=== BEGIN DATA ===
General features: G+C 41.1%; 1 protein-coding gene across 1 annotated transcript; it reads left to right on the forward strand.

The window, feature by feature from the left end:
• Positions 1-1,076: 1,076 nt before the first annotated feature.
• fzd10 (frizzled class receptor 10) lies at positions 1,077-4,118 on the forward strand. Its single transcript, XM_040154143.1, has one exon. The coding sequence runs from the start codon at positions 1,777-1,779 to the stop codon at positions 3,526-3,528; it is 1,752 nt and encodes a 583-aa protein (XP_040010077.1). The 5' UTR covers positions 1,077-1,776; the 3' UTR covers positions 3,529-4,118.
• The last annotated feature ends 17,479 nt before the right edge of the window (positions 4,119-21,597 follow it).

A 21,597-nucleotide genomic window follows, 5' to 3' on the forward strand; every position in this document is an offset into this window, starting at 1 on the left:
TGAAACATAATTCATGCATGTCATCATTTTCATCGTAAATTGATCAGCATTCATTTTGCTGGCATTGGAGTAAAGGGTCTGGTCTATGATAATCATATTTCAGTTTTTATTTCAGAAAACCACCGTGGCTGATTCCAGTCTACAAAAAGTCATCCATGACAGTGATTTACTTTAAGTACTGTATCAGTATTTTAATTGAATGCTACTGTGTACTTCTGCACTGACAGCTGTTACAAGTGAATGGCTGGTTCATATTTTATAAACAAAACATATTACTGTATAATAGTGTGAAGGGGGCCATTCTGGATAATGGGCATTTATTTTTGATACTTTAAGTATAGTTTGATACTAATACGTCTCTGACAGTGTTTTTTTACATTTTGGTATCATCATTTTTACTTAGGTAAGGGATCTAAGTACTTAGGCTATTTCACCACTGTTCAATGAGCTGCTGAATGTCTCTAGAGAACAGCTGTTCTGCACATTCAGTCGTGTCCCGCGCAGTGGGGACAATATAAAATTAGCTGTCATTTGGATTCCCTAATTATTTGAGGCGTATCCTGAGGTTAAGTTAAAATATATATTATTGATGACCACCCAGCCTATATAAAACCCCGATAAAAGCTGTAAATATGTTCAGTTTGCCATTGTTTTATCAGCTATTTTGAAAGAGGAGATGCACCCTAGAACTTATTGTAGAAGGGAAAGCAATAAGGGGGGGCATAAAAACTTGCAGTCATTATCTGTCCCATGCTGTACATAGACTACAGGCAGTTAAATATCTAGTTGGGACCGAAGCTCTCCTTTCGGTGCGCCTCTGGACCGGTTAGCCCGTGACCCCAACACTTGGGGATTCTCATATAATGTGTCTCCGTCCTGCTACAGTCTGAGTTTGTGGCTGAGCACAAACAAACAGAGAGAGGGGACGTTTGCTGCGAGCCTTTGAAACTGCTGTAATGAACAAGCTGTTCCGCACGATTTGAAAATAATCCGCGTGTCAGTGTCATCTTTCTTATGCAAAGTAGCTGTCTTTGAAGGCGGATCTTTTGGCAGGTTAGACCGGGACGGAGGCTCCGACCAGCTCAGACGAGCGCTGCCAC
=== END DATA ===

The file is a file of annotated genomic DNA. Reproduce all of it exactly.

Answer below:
General features: G+C 41.1%; 1 protein-coding gene across 1 annotated transcript; it reads left to right on the forward strand.

The window, feature by feature from the left end:
• Positions 1-1,076: 1,076 nt before the first annotated feature.
• fzd10 (frizzled class receptor 10) lies at positions 1,077-4,118 on the forward strand. Its single transcript, XM_040154143.1, has one exon. The coding sequence runs from the start codon at positions 1,777-1,779 to the stop codon at positions 3,526-3,528; it is 1,752 nt and encodes a 583-aa protein (XP_040010077.1). The 5' UTR covers positions 1,077-1,776; the 3' UTR covers positions 3,529-4,118.
• The last annotated feature ends 17,479 nt before the right edge of the window (positions 4,119-21,597 follow it).

A 21,597-nucleotide genomic window follows, 5' to 3' on the forward strand; every position in this document is an offset into this window, starting at 1 on the left:
TGAAACATAATTCATGCATGTCATCATTTTCATCGTAAATTGATCAGCATTCATTTTGCTGGCATTGGAGTAAAGGGTCTGGTCTATGATAATCATATTTCAGTTTTTATTTCAGAAAACCACCGTGGCTGATTCCAGTCTACAAAAAGTCATCCATGACAGTGATTTACTTTAAGTACTGTATCAGTATTTTAATTGAATGCTACTGTGTACTTCTGCACTGACAGCTGTTACAAGTGAATGGCTGGTTCATATTTTATAAACAAAACATATTACTGTATAATAGTGTGAAGGGGGCCATTCTGGATAATGGGCATTTATTTTTGATACTTTAAGTATAGTTTGATACTAATACGTCTCTGACAGTGTTTTTTTACATTTTGGTATCATCATTTTTACTTAGGTAAGGGATCTAAGTACTTAGGCTATTTCACCACTGTTCAATGAGCTGCTGAATGTCTCTAGAGAACAGCTGTTCTGCACATTCAGTCGTGTCCCGCGCAGTGGGGACAATATAAAATTAGCTGTCATTTGGATTCCCTAATTATTTGAGGCGTATCCTGAGGTTAAGTTAAAATATATATTATTGATGACCACCCAGCCTATATAAAACCCCGATAAAAGCTGTAAATATGTTCAGTTTGCCATTGTTTTATCAGCTATTTTGAAAGAGGAGATGCACCCTAGAACTTATTGTAGAAGGGAAAGCAATAAGGGGGGGCATAAAAACTTGCAGTCATTATCTGTCCCATGCTGTACATAGACTACAGGCAGTTAAATATCTAGTTGGGACCGAAGCTCTCCTTTCGGTGCGCCTCTGGACCGGTTAGCCCGTGACCCCAACACTTGGGGATTCTCATATAATGTGTCTCCGTCCTGCTACAGTCTGAGTTTGTGGCTGAGCACAAACAAACAGAGAGAGGGGACGTTTGCTGCGAGCCTTTGAAACTGCTGTAATGAACAAGCTGTTCCGCACGATTTGAAAATAATCCGCGTGTCAGTGTCATCTTTCTTATGCAAAGTAGCTGTCTTTGAAGGCGGATCTTTTGGCAGGTTAGACCGGGACGGAGGCTCCGACCAGCTCAGACGAGCGCTGCCAC